Atlantic Press, an independent press associated with the MA Illustration: Authorial Practice course at Falmouth has won the prestigious Michael Marks Illustration Award. The book’s illustrator Mairead Dunne received the award for her illustrations to Luke Thompson’s book of poems, The Clearing, which was published last summer. Mairead is a graduate of the Authorial Illustration Masters course (September 2016).
The winners were announced at a special dinner with the shortlisted poets, publishers and illustrators at the British Library in December last year. Mairead was presented the award along with a cheque for £1,000 by Lady Marina Marks, Chairman of the Michael Marks Charitable Trust.
The images are a contemplative series in photography, using experimental lenses and interventionist drawing. The work reflects and reveals the narrative, highlighting the sense of reader as voyeur, as well as developing the symbolism and ambience of the poetry. Every copy of the clearing is unique, the cover birds having been individually hand-stamped by Mairead.
Steve Braund, Course Coordinator of MA Illustration: Authorial Practice and Director of Atlantic Press has written a piece about the work:
“The Clearing is one of a series of four ‘poet-illustrator’ collaborations we’ve published recently at Atlantic, the others being Stone by Em Strang and Mat Osmond, Pick Me Up by Anna Kiernan and Harriet Lee-Merion and On Ridgegrove Hill by Alyson Hallett and Phyllida Bluemel.
Attempting to illustrate poetry can be foolhardy as the ability of poems to picture subject matter so vividly make them powerful illustrations in themselves. So, we’ve tried to support collaborative conversations between the pairings of poets and illustrators where the images augment the words with a fair degree of ambiguity allowing open-ended readings. In addition, and of equal importance, is the attention to the design and typography: how the book feels in your hands, how the pages turn and the use of empty spaces. In The Clearing, as with the others in the series, the design was in the hands of the illustrator.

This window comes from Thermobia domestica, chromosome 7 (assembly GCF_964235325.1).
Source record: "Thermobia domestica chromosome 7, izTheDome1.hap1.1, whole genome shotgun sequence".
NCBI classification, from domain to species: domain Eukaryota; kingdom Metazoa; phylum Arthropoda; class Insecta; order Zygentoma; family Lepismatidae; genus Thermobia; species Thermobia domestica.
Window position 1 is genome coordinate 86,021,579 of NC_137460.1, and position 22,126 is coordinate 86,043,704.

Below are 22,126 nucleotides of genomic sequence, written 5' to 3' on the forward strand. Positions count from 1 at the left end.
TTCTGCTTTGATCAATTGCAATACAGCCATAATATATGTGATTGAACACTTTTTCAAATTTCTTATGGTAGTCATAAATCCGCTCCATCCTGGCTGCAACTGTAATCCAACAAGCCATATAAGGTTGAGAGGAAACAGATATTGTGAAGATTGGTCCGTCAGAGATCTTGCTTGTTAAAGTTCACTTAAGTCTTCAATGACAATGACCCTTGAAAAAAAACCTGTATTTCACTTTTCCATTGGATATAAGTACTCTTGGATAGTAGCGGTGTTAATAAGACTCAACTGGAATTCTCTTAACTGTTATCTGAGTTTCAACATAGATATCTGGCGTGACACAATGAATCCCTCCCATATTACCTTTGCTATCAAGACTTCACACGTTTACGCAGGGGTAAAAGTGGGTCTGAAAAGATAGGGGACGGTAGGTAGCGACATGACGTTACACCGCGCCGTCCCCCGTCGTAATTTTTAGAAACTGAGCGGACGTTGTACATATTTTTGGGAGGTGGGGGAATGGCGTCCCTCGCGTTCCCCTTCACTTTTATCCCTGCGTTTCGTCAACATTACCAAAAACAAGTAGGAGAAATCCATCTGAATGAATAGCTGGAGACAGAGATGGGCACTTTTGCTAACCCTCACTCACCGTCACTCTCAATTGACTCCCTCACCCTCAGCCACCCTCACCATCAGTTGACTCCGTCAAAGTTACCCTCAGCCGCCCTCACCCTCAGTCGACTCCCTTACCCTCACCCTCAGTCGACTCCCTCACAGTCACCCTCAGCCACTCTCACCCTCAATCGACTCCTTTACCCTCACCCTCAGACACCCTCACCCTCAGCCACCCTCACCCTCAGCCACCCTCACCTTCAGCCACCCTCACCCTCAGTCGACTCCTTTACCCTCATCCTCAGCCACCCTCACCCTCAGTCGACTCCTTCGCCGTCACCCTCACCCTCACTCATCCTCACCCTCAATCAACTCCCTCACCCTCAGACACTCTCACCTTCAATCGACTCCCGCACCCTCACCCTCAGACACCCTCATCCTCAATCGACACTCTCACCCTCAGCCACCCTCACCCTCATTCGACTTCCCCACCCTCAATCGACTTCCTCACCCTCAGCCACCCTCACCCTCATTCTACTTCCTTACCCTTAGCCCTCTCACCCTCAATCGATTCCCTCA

Part of the underlying excitement in all our books is in that suspension of disbelief where the ‘unreal’, the fictional construction (or sometimes imaginative take on the real), captivates the audience, holding their attention, taking them on a journey of the imagination, the story. The best results occur when the creator/s (in this case the poet and illustrator in collaboration) inhabit their characters from within. The storytelling never works quite as well when the characters feel consciously contrived as if from a distance. If your character cuts their knee, you need to feel their pain. If you don’t, then don’t expect your audience to either.
The publication was supported by a grant from the Arthur Quiller Couch Memorial Fund (Q Fund) and through Crowd funding.”
The Award was judged by Sir Nicholas Penny, Director of the National Gallery, London from 2008 – 2015. The Illustration Award recognises outstanding illustration of a poetry pamphlet published between July 2015 and June 2016. Sir Nicholas Penny considered illustration in any medium and was looking for a subtle and sustained relationship between image and text, as well as the overall quality of the images.
The Michael Marks Awards for Poetry Pamphlets are sponsored by The Wordsworth Trust, The British Library and the Michael Marks Charitable Trust in association with the TLS and the Harvard University Centre for Hellenic Studies.